5)I'm not sure how much better many prospective lawyers would do in some other fields. I saw this study on Tax Prof Blog a few months ago and found the numbers looked way off. When I was hunting for work in mid-2004 right after I graduated from college, there were lots of D.C. non-profits and magazines eager to hire people with roughly my background into jobs with titles like "research assistant" or "editorial assistant." Most of these opportunities paid in the low to mid 30s. Hill, entry-level gallery jobs, publishing, and fancy prep school teaching all pay worse than that. The big firms that wanted paralegals with credentials similar to mine all paid $37,500, with perhaps another $20,000 or $30,000 in overtime on top of that. Of course, those jobs generally dead-ended at... law school... after two years. I should note that several Wachtell attorneys told me that their paralegals typically raked in around 90K, but again, same problem with the job dead ending in law or other grad school after two years.

I know, I majored in something useless. While I forget if my undergrad institution is 9th or 11th in U.S. News (it's usually either one or the other), classifying myself as an also-ran in collegiate academic competition feels a tad harsh.

I had one close friend from college who graduated with honors in computer science who went onto a top graduate program. He made $57,000 in his first job out of college. That's still short of even "Solid Performer" according to Schlunk.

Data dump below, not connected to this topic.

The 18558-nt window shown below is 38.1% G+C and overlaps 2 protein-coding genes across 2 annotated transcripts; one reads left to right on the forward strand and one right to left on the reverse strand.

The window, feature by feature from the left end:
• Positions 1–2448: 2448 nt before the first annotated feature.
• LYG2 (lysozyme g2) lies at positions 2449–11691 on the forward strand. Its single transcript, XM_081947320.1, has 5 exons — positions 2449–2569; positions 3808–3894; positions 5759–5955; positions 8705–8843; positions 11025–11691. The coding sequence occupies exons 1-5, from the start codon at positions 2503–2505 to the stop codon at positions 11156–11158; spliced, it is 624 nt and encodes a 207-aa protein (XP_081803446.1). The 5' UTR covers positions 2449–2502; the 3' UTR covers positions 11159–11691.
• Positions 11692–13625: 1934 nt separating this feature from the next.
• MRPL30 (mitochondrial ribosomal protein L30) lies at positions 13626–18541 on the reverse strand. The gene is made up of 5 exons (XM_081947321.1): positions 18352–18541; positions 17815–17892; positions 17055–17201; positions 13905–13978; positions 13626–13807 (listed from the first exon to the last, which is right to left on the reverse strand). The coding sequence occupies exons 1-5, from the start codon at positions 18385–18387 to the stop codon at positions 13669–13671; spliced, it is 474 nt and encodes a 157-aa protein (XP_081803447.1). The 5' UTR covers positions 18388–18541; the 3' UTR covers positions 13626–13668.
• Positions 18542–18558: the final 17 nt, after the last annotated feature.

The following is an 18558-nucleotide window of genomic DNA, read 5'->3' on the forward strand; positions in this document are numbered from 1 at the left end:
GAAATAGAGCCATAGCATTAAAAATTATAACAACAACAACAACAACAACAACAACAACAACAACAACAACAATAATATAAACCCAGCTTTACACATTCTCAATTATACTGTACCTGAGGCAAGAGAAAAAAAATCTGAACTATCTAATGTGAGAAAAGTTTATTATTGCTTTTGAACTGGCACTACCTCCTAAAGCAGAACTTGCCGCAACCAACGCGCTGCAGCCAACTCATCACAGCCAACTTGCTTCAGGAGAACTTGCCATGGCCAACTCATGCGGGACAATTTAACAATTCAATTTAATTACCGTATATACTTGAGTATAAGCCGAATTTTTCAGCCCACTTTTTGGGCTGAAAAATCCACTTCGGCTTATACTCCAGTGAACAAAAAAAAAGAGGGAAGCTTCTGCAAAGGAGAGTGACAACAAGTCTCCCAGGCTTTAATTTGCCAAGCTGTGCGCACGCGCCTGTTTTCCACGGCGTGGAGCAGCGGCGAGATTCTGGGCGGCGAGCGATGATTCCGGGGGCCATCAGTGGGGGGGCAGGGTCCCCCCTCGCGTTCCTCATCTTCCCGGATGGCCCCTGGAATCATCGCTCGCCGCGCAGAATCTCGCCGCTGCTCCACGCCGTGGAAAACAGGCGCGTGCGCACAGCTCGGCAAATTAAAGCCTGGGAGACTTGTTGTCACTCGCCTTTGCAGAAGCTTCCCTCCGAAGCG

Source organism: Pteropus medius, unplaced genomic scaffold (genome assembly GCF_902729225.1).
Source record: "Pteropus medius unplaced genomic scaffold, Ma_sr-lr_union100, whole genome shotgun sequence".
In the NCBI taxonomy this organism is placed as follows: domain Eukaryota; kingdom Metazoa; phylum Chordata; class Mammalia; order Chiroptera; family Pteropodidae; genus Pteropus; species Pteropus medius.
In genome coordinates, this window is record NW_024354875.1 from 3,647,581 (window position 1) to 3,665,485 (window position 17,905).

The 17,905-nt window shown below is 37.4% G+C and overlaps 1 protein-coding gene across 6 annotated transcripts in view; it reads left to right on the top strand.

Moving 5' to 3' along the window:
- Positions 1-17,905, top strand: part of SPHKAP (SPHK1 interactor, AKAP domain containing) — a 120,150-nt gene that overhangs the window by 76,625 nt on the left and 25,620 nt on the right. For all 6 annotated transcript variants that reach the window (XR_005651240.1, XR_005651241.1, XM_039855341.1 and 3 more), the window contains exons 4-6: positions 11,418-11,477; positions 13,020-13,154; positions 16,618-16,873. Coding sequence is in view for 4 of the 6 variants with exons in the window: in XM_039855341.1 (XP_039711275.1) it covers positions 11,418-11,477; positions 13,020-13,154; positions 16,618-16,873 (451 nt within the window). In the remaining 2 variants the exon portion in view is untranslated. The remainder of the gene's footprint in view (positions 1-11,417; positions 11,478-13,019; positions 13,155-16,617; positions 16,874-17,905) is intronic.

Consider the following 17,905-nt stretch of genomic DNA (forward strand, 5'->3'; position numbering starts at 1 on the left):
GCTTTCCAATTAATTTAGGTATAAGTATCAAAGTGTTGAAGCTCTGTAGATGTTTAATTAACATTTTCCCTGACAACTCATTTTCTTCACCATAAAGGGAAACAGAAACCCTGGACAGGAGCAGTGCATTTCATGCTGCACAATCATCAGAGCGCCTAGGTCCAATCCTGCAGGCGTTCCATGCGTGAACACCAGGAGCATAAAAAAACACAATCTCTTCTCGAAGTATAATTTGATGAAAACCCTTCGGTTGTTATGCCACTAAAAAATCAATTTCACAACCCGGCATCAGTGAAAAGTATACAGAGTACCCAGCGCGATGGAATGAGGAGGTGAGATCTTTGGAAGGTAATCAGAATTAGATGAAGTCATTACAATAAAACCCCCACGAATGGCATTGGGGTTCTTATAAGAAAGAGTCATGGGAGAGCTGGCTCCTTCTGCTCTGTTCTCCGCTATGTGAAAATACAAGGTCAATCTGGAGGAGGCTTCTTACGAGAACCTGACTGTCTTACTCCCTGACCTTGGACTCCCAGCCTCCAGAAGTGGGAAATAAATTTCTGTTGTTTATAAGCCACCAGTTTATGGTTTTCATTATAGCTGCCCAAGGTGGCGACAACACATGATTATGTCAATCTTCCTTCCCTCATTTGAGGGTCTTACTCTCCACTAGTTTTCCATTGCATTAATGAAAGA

Yes, there is investment banking. These people do commonly get in the 80 to 90 range. But investment banking can be quite hard to get even from very good schools, especially depending on the economy. People who are shy/not particularly good at exuding a certain kind of charm in interviews, even if they had econ degrees and good grades in them, sometimes struggled.

6)Will night programs emerge as the way to go for most students outside the very top schools? You can keep your job while you're in law school, so you have some positive cash flow. Your opportunity costs are $0. (Unless you would have worked a night job instead of going to law school, of course, but most people who have college degrees don't take on second part-time jobs.) And if you have poor grades after a semester or two of putting forth your best efforts, so that it looks like you can't recoup your investment, you can still walk away with much smaller debts than otherwise. And if you finish but can't find paying legal work right away, you still have other paying work to tide you over until you do. Part of me hopes they are, since that leaves Pnin's school especially safe...